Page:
Clovelly retains the essence of a fishing village – excellent seafood. There are silk artisans in the village, two museums and the Clovelly Court Kitchen Gardens.
  For some breathtaking views take a walk along the cliff tops.  A hike through along Hobby Drive provides a peek over Clovelly Harbour and Brideford Bay. An opposite path will take you to Heartland Point and a view of Mouth Mill Cove, where smugglers once practised their trade.


Okehampton ancient castle ruinsOnce a Saxon stronghold, Okehampton (pop. 5,850) slid into the English wool industry during medieval times.   It is perched at the northern edge of Dartmoor making it a suitable entry point into the national park.

Okehampton Castle
, originally maintained by the de Courtenay’s until Henry the VIII executed the patriarch, has left a impressively haunted set of ruins. Okehampton is one of the stops on the Dartmoor Railway line, and one of the best views of the castle ruins is from the passenger train.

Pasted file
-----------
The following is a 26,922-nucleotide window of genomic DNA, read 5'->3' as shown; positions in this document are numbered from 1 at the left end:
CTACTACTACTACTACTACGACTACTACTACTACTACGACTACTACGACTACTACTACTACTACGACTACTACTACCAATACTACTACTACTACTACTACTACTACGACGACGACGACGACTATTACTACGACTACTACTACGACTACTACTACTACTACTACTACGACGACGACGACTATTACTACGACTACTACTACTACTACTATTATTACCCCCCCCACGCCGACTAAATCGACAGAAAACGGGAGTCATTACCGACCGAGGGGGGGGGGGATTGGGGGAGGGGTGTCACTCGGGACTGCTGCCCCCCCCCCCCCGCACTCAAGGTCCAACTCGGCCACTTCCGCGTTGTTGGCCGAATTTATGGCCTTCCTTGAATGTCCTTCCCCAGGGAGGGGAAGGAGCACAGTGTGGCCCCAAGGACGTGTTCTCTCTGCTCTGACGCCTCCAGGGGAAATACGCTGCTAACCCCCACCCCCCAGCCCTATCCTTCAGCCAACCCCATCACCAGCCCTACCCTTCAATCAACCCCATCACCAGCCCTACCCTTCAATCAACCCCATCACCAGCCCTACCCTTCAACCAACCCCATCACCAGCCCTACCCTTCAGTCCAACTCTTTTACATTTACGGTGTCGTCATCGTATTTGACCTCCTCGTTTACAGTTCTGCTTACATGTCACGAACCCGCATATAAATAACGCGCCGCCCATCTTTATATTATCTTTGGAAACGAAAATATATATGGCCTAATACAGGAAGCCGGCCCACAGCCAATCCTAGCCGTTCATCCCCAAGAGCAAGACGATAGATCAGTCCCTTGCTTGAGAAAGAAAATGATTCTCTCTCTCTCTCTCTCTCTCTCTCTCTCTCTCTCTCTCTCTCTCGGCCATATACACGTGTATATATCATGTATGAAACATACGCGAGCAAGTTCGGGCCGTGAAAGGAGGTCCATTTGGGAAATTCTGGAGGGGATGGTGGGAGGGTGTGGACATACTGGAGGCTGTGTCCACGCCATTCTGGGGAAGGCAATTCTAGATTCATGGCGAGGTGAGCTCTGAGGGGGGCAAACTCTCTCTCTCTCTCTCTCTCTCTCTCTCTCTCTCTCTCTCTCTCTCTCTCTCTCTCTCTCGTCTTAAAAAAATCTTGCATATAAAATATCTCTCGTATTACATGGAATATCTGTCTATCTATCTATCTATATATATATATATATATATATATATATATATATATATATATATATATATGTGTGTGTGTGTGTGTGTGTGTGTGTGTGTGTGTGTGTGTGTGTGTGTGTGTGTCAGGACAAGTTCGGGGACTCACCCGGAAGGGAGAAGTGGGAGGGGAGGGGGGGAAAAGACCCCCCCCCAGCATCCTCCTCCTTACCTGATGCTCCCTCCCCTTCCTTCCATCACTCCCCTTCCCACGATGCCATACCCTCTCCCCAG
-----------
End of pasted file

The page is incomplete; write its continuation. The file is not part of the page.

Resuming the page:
The Museum of Dartmoor Life is a social history museumhousing a collection of historical objects as well as interactive galleries. Along St James is a Victorian Shopping Arcade with trinket and clothes shops lining the street in front of Georgian houses

Exeter Quay Roman masonry that still stands today is a testament to the early history of Exeter (pop. 106,800). Named after the river Exe, the city proved to be a strategic location, as it was where the Exe could be easily crossed. After the Romans left, Exeter plunged into dark days until the Saxons arrived and decided that it was a good spot to start up a new comunity aside the Britons. Fortunately the architecture that the Romans left behind in their haste to leave provided ample infrastructure for both the Saxons and the Britons.